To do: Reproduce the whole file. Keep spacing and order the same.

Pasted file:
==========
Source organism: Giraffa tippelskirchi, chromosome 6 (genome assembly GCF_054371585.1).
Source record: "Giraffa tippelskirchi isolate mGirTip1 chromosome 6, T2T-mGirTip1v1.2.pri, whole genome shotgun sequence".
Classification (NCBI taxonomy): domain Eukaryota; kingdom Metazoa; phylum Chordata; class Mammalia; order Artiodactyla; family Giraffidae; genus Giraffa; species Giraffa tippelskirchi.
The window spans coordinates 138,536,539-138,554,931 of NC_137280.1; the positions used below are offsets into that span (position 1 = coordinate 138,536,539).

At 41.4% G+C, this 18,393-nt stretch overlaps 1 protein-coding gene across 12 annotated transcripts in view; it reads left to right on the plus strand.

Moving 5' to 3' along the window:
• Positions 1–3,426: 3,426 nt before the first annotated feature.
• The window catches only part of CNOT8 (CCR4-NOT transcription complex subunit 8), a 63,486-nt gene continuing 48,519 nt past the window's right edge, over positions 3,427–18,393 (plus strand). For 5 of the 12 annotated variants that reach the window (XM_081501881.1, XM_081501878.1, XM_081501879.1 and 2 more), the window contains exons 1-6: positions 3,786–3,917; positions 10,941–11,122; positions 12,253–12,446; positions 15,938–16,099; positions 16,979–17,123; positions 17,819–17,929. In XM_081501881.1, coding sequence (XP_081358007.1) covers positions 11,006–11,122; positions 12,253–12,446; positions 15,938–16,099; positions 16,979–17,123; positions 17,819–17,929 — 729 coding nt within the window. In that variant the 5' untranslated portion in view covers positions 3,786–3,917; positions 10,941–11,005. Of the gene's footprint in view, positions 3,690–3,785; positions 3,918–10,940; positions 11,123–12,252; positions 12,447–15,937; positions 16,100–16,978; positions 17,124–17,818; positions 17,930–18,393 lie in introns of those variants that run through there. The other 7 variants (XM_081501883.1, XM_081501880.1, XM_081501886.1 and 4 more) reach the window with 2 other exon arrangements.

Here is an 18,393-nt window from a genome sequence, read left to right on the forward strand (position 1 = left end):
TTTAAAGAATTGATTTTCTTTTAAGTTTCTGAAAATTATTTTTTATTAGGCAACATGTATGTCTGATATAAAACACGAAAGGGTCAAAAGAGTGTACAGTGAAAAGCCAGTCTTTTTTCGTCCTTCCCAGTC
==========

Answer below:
Source organism: Giraffa tippelskirchi, chromosome 6 (genome assembly GCF_054371585.1).
Source record: "Giraffa tippelskirchi isolate mGirTip1 chromosome 6, T2T-mGirTip1v1.2.pri, whole genome shotgun sequence".
Classification (NCBI taxonomy): domain Eukaryota; kingdom Metazoa; phylum Chordata; class Mammalia; order Artiodactyla; family Giraffidae; genus Giraffa; species Giraffa tippelskirchi.
The window spans coordinates 138,536,539-138,554,931 of NC_137280.1; the positions used below are offsets into that span (position 1 = coordinate 138,536,539).

At 41.4% G+C, this 18,393-nt stretch overlaps 1 protein-coding gene across 12 annotated transcripts in view; it reads left to right on the plus strand.

Moving 5' to 3' along the window:
• Positions 1–3,426: 3,426 nt before the first annotated feature.
• The window catches only part of CNOT8 (CCR4-NOT transcription complex subunit 8), a 63,486-nt gene continuing 48,519 nt past the window's right edge, over positions 3,427–18,393 (plus strand). For 5 of the 12 annotated variants that reach the window (XM_081501881.1, XM_081501878.1, XM_081501879.1 and 2 more), the window contains exons 1-6: positions 3,786–3,917; positions 10,941–11,122; positions 12,253–12,446; positions 15,938–16,099; positions 16,979–17,123; positions 17,819–17,929. In XM_081501881.1, coding sequence (XP_081358007.1) covers positions 11,006–11,122; positions 12,253–12,446; positions 15,938–16,099; positions 16,979–17,123; positions 17,819–17,929 — 729 coding nt within the window. In that variant the 5' untranslated portion in view covers positions 3,786–3,917; positions 10,941–11,005. Of the gene's footprint in view, positions 3,690–3,785; positions 3,918–10,940; positions 11,123–12,252; positions 12,447–15,937; positions 16,100–16,978; positions 17,124–17,818; positions 17,930–18,393 lie in introns of those variants that run through there. The other 7 variants (XM_081501883.1, XM_081501880.1, XM_081501886.1 and 4 more) reach the window with 2 other exon arrangements.

Here is an 18,393-nt window from a genome sequence, read left to right on the forward strand (position 1 = left end):
TTTAAAGAATTGATTTTCTTTTAAGTTTCTGAAAATTATTTTTTATTAGGCAACATGTATGTCTGATATAAAACACGAAAGGGTCAAAAGAGTGTACAGTGAAAAGCCAGTCTTTTTTCGTCCTTCCCAGTC